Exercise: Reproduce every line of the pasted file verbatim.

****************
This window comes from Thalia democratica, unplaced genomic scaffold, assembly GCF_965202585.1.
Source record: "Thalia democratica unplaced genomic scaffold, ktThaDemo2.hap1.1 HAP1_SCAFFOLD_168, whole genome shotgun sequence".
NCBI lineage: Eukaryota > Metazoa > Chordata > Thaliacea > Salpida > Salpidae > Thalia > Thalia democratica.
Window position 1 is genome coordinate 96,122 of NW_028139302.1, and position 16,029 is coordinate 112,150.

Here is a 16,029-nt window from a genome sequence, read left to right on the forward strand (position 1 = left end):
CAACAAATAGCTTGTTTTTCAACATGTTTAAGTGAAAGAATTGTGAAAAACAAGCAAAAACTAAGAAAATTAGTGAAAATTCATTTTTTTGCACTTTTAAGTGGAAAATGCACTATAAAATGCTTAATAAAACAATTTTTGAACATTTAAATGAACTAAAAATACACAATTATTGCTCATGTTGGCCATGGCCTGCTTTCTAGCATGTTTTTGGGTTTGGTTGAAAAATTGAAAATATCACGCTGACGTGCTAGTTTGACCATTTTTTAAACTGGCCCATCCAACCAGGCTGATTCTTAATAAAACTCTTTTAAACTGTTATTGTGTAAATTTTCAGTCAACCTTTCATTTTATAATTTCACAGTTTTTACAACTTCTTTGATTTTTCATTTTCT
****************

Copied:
This window comes from Thalia democratica, unplaced genomic scaffold, assembly GCF_965202585.1.
Source record: "Thalia democratica unplaced genomic scaffold, ktThaDemo2.hap1.1 HAP1_SCAFFOLD_168, whole genome shotgun sequence".
NCBI lineage: Eukaryota > Metazoa > Chordata > Thaliacea > Salpida > Salpidae > Thalia > Thalia democratica.
Window position 1 is genome coordinate 96,122 of NW_028139302.1, and position 16,029 is coordinate 112,150.

Here is a 16,029-nt window from a genome sequence, read left to right on the forward strand (position 1 = left end):
CAACAAATAGCTTGTTTTTCAACATGTTTAAGTGAAAGAATTGTGAAAAACAAGCAAAAACTAAGAAAATTAGTGAAAATTCATTTTTTTGCACTTTTAAGTGGAAAATGCACTATAAAATGCTTAATAAAACAATTTTTGAACATTTAAATGAACTAAAAATACACAATTATTGCTCATGTTGGCCATGGCCTGCTTTCTAGCATGTTTTTGGGTTTGGTTGAAAAATTGAAAATATCACGCTGACGTGCTAGTTTGACCATTTTTTAAACTGGCCCATCCAACCAGGCTGATTCTTAATAAAACTCTTTTAAACTGTTATTGTGTAAATTTTCAGTCAACCTTTCATTTTATAATTTCACAGTTTTTACAACTTCTTTGATTTTTCATTTTCT